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Lebanon’s new government based on mutual oversight

After a governmental vacuum that lasted 11 months, Lebanese parties have finally formed a government based on Sunni and Shiite groups providing a supervisory role to the other, with Christians serving as mediators.
Lebanon's Prime Minister Tammam Salam (C) walks at the presidential palace in Baabda, near Beirut February 15, 2014. Lebanon announced a new government on Saturday, breaking a 10-month political deadlock during which spillover violence from neighbouring Syria worsened internal instability. Parliament designated Sunni lawmaker Salam as prime minister in April 2013, but he had been unable to form a government for months due to rivalries between the Hezbollah-dominated March 8 bloc and the March 14 alliance, l

Nearly 11 months after the resignation of former Prime Minister Najib Mikati on March 22, 2013 and the ensuing leadership vacuum, the new Lebanese government was finally formed on Feb. 15. The cabinet is headed by Beirut member of parliament Tammam Salam, who belongs to the coalition of former Prime Minister Saad Hariri, and comprises 24 ministers carefully chosen to ensure balance between religions, sects, parties and ministerial portfolios in an extremely complicated formula specific to the Lebanese situation.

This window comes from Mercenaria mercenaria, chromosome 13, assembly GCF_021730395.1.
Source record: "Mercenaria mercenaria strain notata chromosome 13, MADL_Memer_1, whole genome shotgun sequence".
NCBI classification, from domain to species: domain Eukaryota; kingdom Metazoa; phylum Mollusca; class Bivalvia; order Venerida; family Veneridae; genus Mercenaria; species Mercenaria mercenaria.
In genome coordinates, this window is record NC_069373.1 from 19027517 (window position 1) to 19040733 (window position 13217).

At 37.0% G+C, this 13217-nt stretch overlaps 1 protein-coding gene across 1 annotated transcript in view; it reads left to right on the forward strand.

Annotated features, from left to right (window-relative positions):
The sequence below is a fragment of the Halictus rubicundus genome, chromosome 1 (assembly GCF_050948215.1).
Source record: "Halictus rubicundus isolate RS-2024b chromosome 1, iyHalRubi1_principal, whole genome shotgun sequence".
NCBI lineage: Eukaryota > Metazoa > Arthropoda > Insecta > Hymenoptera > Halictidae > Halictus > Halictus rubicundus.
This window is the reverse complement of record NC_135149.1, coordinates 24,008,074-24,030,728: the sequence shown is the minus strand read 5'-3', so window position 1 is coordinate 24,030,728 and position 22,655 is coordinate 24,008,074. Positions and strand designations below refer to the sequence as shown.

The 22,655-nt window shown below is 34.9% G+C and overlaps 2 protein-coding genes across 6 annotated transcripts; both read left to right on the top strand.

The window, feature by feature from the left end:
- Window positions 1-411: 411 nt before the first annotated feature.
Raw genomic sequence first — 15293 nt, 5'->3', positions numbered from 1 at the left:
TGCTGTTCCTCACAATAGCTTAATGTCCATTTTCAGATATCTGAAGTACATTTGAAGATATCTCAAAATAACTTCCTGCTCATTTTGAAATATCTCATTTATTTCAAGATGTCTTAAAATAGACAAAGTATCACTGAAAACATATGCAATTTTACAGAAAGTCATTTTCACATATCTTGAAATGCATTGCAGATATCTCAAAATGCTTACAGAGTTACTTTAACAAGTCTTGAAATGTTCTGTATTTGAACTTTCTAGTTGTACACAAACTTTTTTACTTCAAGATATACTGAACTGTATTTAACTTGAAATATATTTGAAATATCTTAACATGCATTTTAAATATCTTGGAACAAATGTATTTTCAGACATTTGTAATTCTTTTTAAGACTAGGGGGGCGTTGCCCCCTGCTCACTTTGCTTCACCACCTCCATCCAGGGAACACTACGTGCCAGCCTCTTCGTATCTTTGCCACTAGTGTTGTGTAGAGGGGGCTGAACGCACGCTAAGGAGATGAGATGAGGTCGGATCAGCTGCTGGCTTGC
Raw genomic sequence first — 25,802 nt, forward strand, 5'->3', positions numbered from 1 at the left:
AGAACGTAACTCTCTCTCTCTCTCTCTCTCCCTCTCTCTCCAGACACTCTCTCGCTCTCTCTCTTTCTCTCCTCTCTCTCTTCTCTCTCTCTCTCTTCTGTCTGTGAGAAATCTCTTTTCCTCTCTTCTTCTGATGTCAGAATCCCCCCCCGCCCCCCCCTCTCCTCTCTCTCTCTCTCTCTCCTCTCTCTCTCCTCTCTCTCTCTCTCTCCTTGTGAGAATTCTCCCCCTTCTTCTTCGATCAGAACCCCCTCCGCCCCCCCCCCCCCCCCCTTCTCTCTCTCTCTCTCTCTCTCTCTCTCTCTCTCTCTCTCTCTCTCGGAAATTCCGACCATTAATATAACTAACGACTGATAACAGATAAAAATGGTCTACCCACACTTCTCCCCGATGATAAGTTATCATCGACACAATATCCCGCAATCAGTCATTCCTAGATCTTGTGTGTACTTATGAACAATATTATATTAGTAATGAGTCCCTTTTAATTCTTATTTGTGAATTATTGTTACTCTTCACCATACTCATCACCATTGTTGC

There are two important aspects about this government. First, it seems as though roles have been reversed for the three most prominent political and religious powers in the country. Second, there is a state of anticipation as this government heads into its first challenge: agreeing on a new ministerial statement from among three proposed choices and with a constitutional deadline of 30 days to win the trust of the Lebanese parliament, or the government will be considered resigned.

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